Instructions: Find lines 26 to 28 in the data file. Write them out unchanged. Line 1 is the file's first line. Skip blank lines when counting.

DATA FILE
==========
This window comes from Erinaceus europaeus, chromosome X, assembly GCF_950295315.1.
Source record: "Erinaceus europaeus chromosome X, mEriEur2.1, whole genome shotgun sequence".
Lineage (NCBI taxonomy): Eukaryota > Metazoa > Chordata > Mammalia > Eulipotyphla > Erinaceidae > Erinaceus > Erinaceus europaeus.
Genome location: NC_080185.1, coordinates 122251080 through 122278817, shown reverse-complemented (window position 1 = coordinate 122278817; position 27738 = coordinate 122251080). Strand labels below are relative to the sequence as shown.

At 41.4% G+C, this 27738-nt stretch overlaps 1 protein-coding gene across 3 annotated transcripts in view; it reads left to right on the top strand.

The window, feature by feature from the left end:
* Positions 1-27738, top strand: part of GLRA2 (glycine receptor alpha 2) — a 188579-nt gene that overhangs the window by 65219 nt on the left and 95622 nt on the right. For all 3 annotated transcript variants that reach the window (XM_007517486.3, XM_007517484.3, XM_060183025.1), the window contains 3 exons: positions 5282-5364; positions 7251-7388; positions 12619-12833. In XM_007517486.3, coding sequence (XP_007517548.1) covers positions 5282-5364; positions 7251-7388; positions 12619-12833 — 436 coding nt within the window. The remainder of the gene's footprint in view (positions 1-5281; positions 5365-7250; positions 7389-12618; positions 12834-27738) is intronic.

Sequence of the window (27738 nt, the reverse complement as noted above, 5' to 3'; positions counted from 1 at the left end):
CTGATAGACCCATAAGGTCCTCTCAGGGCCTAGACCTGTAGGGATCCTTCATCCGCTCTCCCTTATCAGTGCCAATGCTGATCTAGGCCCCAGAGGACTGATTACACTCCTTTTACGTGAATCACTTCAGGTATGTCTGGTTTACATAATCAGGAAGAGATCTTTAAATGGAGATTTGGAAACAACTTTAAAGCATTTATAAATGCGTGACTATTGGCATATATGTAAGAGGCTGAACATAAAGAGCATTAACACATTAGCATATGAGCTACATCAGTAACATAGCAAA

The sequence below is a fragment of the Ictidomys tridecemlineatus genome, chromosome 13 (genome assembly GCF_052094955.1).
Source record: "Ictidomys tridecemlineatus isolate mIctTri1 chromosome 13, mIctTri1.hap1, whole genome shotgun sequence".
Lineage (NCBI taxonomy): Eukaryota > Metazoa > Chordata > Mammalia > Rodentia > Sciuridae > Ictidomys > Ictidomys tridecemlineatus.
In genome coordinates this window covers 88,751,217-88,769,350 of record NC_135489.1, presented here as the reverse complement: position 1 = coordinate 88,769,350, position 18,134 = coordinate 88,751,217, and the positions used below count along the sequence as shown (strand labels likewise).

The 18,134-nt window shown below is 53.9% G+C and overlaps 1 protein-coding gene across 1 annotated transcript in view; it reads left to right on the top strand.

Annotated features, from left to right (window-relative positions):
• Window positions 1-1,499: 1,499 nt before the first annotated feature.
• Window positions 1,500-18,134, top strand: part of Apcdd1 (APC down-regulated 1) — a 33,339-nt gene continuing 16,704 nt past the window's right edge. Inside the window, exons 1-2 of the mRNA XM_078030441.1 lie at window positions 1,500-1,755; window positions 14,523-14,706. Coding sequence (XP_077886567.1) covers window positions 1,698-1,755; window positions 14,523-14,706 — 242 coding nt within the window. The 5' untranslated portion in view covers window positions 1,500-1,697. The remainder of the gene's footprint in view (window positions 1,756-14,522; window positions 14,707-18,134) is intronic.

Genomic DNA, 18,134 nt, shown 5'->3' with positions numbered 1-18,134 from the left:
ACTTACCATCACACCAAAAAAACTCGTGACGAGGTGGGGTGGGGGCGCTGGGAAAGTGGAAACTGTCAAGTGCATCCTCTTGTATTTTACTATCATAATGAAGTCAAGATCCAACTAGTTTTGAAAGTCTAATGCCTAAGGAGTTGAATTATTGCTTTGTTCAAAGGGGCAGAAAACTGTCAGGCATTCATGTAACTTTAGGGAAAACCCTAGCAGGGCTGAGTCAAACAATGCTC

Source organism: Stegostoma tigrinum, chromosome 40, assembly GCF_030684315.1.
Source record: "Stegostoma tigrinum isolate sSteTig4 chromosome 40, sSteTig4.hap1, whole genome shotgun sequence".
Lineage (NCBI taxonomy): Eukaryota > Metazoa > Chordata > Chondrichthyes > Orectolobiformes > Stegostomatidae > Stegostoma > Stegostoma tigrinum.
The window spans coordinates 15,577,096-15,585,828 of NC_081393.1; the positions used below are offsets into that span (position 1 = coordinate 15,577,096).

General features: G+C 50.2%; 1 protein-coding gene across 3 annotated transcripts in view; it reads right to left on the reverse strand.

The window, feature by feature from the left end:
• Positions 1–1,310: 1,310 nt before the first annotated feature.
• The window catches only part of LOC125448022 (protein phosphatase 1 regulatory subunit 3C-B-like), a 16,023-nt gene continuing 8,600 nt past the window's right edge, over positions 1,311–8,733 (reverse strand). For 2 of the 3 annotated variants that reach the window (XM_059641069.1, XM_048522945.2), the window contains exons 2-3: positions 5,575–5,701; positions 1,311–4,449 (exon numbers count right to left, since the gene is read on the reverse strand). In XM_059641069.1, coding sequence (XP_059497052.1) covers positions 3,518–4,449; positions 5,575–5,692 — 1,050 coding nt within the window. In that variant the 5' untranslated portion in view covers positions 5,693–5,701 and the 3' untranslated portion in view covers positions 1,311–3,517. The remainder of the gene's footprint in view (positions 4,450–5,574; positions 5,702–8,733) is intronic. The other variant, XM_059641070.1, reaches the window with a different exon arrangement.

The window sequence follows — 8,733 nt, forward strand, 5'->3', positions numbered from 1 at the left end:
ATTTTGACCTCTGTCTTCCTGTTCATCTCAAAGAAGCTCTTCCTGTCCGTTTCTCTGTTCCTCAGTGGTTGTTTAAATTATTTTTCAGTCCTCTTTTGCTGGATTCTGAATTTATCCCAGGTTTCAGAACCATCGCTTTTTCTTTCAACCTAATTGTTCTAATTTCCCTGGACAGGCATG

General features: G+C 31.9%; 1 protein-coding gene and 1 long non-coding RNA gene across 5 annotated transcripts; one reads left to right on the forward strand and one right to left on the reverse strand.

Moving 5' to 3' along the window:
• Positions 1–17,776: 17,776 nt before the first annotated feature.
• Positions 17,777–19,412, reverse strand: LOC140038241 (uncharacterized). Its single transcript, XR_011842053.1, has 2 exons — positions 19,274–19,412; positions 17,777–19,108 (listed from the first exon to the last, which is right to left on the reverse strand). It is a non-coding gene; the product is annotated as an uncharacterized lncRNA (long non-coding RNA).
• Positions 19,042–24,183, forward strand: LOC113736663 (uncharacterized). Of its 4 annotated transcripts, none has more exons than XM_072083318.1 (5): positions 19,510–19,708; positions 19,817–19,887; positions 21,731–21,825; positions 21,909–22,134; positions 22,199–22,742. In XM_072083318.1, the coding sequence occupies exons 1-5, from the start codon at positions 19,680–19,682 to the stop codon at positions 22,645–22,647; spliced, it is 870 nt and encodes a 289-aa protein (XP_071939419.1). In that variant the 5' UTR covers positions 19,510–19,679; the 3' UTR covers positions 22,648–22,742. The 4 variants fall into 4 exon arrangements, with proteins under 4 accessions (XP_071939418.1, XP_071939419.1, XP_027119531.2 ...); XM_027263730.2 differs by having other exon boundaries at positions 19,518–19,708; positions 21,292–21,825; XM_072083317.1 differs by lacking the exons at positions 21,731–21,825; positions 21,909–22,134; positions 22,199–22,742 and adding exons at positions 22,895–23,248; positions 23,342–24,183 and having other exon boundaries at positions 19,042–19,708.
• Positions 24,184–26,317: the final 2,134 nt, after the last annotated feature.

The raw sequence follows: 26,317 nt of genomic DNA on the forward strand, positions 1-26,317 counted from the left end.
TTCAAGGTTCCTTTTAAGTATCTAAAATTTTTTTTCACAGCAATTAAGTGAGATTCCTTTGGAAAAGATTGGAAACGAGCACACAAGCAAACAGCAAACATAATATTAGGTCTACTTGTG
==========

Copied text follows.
• Positions 1–1,310: 1,310 nt before the first annotated feature.
• The window catches only part of LOC125448022 (protein phosphatase 1 regulatory subunit 3C-B-like), a 16,023-nt gene continuing 8,600 nt past the window's right edge, over positions 1,311–8,733 (reverse strand). For 2 of the 3 annotated variants that reach the window (XM_059641069.1, XM_048522945.2), the window contains exons 2-3: positions 5,575–5,701; positions 1,311–4,449 (exon numbers count right to left, since the gene is read on the reverse strand). In XM_059641069.1, coding sequence (XP_059497052.1) covers positions 3,518–4,449; positions 5,575–5,692 — 1,050 coding nt within the window. In that variant the 5' untranslated portion in view covers positions 5,693–5,701 and the 3' untranslated portion in view covers positions 1,311–3,517. The remainder of the gene's footprint in view (positions 4,450–5,574; positions 5,702–8,733) is intronic. The other variant, XM_059641070.1, reaches the window with a different exon arrangement.

The window sequence follows — 8,733 nt, forward strand, 5'->3', positions numbered from 1 at the left end: